Rory Sabbatini grabs share of lead at BMW Championship

By Doug FergusonSeptember 11, 2009, 2:33 am

BMW Championship 2007 LogoLEMONT, Ill. –  Rory Sabbatini delivered a few surprises in the BMW Championship.

First, he posted a low round. Then, he took the high road.

Sabbatini has not done much on the PGA Tour since he closed with a 64 to win the Byron Nelson Championship in May. In his last eight starts, he has missed the cut four times and has not finished in the top 30.

The spunky South African has been trying to shorten his swing over the last four months and it’s just now coming together. Once he got a few putts to fall Thursday at Cog Hill, he had seven birdies for a 5-under 66 to share the lead with Steve Marino.

The low round came two days after Sabbatini was left off the Presidents Cup team when International captain Greg Norman instead chose Adam Scott, who hasn’t won in more than a year and is ranked lower than Sabbatini.

Sabbatini is willing to speak his mind on just about every subject, even if that means tweaking Tiger Woods.

This time, he kept relatively quiet.

Tiger Woods
Tiger Woods lines up a birdie during the first round at the BMW Championship at Cog Hill. (Getty Images)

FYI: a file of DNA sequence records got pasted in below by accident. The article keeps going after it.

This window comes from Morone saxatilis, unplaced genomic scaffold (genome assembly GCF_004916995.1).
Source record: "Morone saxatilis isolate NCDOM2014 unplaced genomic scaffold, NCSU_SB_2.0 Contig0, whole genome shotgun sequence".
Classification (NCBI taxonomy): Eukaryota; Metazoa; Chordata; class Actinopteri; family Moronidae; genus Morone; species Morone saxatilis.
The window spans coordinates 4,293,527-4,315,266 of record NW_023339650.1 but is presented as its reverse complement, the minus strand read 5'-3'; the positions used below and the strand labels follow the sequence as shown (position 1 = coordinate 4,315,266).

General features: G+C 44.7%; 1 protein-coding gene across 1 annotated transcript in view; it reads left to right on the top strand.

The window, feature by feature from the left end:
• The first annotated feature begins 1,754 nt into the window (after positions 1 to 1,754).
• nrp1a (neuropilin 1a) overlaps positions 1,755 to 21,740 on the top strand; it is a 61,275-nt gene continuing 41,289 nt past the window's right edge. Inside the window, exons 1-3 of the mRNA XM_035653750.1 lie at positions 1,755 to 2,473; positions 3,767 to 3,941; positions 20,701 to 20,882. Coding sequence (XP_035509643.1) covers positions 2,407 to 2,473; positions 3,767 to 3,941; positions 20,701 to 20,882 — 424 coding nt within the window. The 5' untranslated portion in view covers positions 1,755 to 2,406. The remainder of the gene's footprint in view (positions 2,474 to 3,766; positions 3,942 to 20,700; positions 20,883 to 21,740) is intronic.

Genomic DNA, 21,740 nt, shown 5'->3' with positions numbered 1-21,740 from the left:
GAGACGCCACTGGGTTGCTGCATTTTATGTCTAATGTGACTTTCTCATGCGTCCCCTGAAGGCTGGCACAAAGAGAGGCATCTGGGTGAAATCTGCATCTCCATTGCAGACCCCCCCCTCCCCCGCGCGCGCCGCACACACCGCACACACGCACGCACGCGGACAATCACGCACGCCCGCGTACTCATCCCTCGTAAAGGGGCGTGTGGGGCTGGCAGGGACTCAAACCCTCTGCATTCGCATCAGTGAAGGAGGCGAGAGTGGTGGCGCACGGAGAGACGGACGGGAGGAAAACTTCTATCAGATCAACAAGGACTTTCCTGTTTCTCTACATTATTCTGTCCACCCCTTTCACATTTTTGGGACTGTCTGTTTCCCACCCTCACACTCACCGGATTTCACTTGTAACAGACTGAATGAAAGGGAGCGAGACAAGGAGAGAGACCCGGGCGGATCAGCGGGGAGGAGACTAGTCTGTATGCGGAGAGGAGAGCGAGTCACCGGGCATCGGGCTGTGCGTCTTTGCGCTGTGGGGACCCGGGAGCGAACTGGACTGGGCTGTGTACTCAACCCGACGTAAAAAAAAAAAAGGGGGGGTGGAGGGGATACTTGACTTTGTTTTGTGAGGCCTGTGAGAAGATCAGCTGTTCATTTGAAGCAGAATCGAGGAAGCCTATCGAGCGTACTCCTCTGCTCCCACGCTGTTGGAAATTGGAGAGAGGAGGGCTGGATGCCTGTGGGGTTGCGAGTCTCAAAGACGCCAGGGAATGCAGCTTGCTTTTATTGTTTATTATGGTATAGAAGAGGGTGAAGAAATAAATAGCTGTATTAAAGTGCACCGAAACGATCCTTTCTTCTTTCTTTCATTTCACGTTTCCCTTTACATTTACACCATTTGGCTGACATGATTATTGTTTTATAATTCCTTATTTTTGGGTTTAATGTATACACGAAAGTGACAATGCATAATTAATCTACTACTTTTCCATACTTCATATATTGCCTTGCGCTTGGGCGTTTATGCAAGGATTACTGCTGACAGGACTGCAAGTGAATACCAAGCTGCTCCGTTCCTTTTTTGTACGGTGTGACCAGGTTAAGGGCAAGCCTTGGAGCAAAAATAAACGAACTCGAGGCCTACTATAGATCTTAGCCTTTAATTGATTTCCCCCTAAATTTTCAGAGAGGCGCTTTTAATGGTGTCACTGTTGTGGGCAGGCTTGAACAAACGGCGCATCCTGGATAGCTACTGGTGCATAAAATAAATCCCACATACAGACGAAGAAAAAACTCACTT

“If I’d been playing well over the past couple weeks and didn’t get picked, I might have something to complain about,” Sabbatini said. “But you know what? The situation is such … I’m here this week. I’m going to focus on this.”

Sabbatini was in decent shape to earn a spot on the team until the final week, when Y.E. Yang pulled off a shocker by rallying to beat Woods at the PGA Championship, dropping Sabbatini to No. 11 in the Presidents Cup standings.

Scott has only two top 10s this year – one in January, one in July – and narrowly qualified for the FedEx Cup playoffs before he was eliminated after the first round.

Was the Australian, a protege of Norman’s, really deserving of a pick?

“I think anyone in this room will admit that on any given stage, Adam is definitely one of the top five players in the world,” Sabbatini said. “He does have a wealth of experience. He’s a fantastic player. The good news is he will be fresh and ready to go.”

His only beef was that Norman never kept in touch.

What disturbed Sabbatini was not hearing from Norman or anyone else during the three weeks after the PGA Championship when the captain makes his two selections.

“There was not a single conversation or a single phone call, period,” Sabbatini said. “You could say I was a little disappointed.”

As for Cog Hill? There was not much disappointment on the golf course in gorgeous sunshine Thursday.

Sabbatini opened with a bogey, put that behind him quickly and finished off his day with a shot into 6 feet for birdie on the 18th hole to set the pace on this public course in the Chicago suburbs.

Marino, who had a share of the 54-hole lead at The Barclays when the playoffs began, also birdied the final hole to join him.

They had a one-shot lead over Bo Van Pelt and Marc Leishman, who only qualified for the third playoff event by making an eagle on his final hole Monday at the TPC Boston.

Woods, a four-time winner at Cog Hill, was among those at 68. He at least kept himself in the mix this week, making a few good par saves and three birdie putts inside 5 feet.